Imagine your organization has a unique opportunity. If you move fast, you can enter a new market before your competitors even knows it exists. You’re in a meeting exploring this challenge when a question is raised: “Should we focus more on centralizing or decentralizing to gain a foothold in this new market?”
The “Either / Or” Lens: Seeing Only Part of the Picture
Looking through an “Either / Or” lens, people in the meeting quickly join one of two camps. One group of people in the meeting believes it’s best to centralize operations. Do it well and you can standardize processes, deliver consistent quality in products and services, and share best practices across the organization. What are they worried about? Decentralize things too much and you’re on a slippery slope to inefficient processes, inconsistent quality products and services, and local leaders more committed to their own success than the success of the overall organization. These people are clear, committed and their energy is focused on one thing: the organization’s greater good. But another group in the room sees things differently.
What Can You Do To Avoid Becoming Another Negative Statistic
Divorce rates vary according to country, educational levels and income, though generally hover between 40 percent and 50 percent in North America and Europe. A 2004 study by Bain & Company found that 70 percent of mergers failed to increase shareholder value. More recently, a 2007 study by Hay Group and the Sorbonne found that more than 90 percent of mergers in Europe fail to reach financial goals.
What can you do to avoid becoming another negative statistic?
John Kotter wrote an article in the Harvard Business Review reporting that 70% of change efforts fall short of the objectives they were designed to achieve.
What explains this sorry state of affairs? Lots of factors make or break change efforts:
- Support from senior leaders
- Commitment and engagement of key stakeholders
- Allocation of needed resources
- And many, many more
The problem with focusing on these factors as most important? They influence success or failure only once the effort is already underway. Getting these success factors in place isn’t worth much if your very first step gets you pointed in the wrong direction.
The first step in any change effort is getting clear about what you’re trying to achieve. Miss the mark here and you’ll end up on the wrong end of Kotter’s research.
Ask and answer these five questions well and join the 30% Success Club:
1. Who has a say in deciding on your measures of success?
Often this important work is left to a small group of well-intentioned leaders and consultants. Necessary and important players, but alone they’re not enough. Invite a broad base of stakeholders to help you define success and you’ll get:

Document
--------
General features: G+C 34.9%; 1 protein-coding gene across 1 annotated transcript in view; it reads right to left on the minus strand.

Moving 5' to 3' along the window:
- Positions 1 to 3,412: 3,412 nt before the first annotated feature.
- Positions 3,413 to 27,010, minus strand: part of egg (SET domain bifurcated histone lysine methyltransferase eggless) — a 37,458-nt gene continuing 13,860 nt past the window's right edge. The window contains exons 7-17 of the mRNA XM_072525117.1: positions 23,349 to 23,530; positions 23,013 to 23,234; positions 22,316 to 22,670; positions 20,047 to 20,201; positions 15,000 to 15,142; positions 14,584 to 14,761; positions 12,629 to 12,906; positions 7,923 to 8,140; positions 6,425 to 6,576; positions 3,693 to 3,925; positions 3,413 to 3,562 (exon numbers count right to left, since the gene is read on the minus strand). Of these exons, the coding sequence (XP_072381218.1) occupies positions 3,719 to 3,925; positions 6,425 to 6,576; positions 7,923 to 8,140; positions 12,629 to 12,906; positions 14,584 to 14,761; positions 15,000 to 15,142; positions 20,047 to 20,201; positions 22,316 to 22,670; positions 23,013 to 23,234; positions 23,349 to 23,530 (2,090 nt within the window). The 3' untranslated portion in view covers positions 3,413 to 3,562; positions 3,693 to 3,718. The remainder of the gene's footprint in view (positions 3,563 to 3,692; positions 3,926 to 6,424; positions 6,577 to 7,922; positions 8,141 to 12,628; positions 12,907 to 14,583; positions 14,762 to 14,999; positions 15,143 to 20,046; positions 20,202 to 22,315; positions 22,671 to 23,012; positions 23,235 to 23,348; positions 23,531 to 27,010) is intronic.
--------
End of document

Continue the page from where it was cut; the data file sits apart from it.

- More considered and complete definitions of success
- Deeper understanding of what you’re trying to achieve by more people in your organization
- A powerful and efficient upstream communication channel. Defining your goals becomes a way to communicate them
2. What are you measuring?
You need to get a full picture of success. My mentor Kathie Dannemiller shared with me years ago a simple set of guidelines for defining results. She got them from George Ordiorne’s Management By Objectives work in the 1960’s.
There are four kinds of results you can measure:
- Behaviors you can see
- Feedback you can hear
- Experiences you can feel
- Numbers you can count
Make sure you cover the bases in these four areas and you’ll get:
- A comprehensive list of qualitative and quantitative measures
- A clear list everyone in the organization can understand and aim to achieve every day
3. Why are you measuring?
There are different reasons for measuring results. Include all of these and you’ll gain the benefits of:
- Knowing where you’ve succeeded and where you’ve fallen short
- Tracking progress and making course corrections as needed
- Learning what’s worked, and what hasn’t. Then everyone in your organization can apply these lessons in their daily work
- Have measurement become part of your organization’s ongoing conversation. As long as the conversation about defining success is alive and well in your organization, you’re much more likely to achieve it
4. When do you measure?
Early, often, and over time. A key concept in my RTSC work is what I call “short learning loops.” Think rapid prototyping. I’ve learned from my friend and colleague Barry Johnson that it’s important to think of check-in’s in two ways:
- Calendared — These are pre-set times agreed to up front. They provide predictability, continuity, and benchmark data against your plan
- Needs-Driven — These check-in’s don’t lock you into any pre-determined schedule. Take a temperature read when you think it’s needed. Why wait for a “calendared” assessment when you can build on what’s working right now? Why continue missing the mark any longer than you have to just because you agreed to review status reports at the end of the month?
5. How can you measure?
Invite your entire organization to become members of a System-Wide Assessment Team. When measurement is the job of a small group, everyone else ends up feeling judged. When you’re judged, you (and I) tend to get defensive, hide mistakes, and blame others. Radically expand your assessment team and you’ll get:
- Ownership of whatever results are achieved. “We own what we help create.” Whether the work is good, bad, or ugly, when everyone’s doing the measuring, everyone can take credit for successes and responsibility for fixing mistakes
- More accurate information. When people aren’t worried about covering their backside, you get a much clearer view of what’s happening on the ground
- Real time data. With no big bureaucracy “crunching numbers”, people have ready access to important information. Ready access translates into faster response times.